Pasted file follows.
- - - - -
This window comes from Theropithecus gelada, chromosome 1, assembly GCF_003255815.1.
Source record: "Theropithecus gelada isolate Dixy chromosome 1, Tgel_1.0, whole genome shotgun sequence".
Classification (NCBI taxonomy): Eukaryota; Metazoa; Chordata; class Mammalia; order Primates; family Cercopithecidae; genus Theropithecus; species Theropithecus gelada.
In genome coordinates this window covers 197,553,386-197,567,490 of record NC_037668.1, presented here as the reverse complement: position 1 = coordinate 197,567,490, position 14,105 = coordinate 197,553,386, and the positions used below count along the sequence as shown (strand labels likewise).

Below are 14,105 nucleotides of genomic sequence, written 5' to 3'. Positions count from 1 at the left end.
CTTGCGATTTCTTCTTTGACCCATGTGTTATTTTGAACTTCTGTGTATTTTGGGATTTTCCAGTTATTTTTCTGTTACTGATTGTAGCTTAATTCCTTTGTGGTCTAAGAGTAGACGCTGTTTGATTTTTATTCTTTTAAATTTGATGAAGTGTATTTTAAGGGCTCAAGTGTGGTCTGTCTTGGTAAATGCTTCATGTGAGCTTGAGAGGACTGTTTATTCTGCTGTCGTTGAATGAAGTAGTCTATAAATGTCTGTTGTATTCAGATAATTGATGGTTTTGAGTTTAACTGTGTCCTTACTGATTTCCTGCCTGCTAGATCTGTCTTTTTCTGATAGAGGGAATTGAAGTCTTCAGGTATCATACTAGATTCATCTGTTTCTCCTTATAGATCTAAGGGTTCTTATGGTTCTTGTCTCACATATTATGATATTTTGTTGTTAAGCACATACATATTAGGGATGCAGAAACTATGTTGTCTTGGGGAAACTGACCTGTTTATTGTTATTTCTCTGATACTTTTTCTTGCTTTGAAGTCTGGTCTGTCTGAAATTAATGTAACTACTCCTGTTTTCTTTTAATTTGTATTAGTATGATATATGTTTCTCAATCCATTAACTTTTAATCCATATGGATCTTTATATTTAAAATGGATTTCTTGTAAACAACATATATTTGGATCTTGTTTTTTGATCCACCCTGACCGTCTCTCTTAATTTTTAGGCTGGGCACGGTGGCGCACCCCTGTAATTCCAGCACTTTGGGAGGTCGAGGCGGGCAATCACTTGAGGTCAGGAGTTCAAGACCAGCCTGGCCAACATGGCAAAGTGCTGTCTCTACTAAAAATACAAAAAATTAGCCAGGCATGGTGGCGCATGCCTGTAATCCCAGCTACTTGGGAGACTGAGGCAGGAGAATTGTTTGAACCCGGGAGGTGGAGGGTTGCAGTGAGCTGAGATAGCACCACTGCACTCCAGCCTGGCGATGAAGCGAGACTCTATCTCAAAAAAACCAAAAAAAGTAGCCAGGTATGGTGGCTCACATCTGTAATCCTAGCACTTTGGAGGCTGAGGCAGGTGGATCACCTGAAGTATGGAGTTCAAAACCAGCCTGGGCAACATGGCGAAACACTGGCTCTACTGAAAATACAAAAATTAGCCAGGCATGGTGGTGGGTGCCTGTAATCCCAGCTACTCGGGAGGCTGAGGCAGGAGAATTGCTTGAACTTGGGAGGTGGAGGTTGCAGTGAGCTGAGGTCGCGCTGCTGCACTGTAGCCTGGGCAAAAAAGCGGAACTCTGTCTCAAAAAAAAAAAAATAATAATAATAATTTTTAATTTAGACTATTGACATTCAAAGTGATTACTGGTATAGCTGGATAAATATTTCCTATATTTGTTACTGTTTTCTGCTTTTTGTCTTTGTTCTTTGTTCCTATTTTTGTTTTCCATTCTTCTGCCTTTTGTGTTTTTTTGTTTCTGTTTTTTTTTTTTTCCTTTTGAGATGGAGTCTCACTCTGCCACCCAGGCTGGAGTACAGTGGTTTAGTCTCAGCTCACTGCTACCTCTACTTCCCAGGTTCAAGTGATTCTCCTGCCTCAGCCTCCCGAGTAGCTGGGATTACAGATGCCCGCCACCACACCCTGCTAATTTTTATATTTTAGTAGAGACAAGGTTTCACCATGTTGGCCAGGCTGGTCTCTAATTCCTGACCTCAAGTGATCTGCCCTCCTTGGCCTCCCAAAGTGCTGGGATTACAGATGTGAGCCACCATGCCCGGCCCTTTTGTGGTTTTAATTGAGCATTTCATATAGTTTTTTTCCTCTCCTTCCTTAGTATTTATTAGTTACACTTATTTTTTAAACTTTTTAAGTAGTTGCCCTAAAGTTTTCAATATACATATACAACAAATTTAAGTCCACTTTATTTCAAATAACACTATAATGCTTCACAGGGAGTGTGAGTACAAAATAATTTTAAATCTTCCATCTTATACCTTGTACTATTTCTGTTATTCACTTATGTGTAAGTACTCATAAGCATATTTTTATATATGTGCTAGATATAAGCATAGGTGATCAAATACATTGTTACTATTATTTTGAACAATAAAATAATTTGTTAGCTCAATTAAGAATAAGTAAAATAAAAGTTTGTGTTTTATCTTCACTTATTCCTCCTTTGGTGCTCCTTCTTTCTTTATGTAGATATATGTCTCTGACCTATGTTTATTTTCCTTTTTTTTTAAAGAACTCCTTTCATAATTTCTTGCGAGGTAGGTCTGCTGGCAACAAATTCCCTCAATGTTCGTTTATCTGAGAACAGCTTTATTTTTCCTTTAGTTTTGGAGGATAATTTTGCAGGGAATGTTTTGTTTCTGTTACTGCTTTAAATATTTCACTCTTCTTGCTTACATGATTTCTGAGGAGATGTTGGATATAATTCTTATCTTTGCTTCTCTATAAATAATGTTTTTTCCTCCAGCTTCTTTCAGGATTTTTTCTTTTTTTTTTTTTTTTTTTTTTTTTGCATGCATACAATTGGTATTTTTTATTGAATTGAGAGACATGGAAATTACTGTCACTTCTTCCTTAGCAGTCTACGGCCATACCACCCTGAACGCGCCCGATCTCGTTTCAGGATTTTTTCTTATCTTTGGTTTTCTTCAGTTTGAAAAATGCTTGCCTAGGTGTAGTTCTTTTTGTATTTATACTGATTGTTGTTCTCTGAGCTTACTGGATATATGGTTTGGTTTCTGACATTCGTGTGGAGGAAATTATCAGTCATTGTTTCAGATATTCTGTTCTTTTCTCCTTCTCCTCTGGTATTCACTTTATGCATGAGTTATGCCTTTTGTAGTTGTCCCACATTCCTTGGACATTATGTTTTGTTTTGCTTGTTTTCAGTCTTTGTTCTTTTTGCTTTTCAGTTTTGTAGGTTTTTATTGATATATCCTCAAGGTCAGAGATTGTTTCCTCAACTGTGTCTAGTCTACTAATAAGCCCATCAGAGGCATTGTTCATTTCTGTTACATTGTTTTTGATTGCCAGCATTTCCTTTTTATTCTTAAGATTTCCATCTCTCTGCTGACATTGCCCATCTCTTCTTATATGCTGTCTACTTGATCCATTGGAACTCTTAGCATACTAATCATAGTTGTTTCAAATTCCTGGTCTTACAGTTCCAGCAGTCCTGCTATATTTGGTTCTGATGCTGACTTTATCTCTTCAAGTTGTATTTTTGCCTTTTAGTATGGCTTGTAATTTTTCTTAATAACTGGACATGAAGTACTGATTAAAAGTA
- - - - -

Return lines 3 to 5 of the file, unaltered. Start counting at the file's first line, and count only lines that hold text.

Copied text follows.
Classification (NCBI taxonomy): Eukaryota; Metazoa; Chordata; class Mammalia; order Primates; family Cercopithecidae; genus Theropithecus; species Theropithecus gelada.
In genome coordinates this window covers 197,553,386-197,567,490 of record NC_037668.1, presented here as the reverse complement: position 1 = coordinate 197,567,490, position 14,105 = coordinate 197,553,386, and the positions used below count along the sequence as shown (strand labels likewise).

Below are 14,105 nucleotides of genomic sequence, written 5' to 3'. Positions count from 1 at the left end.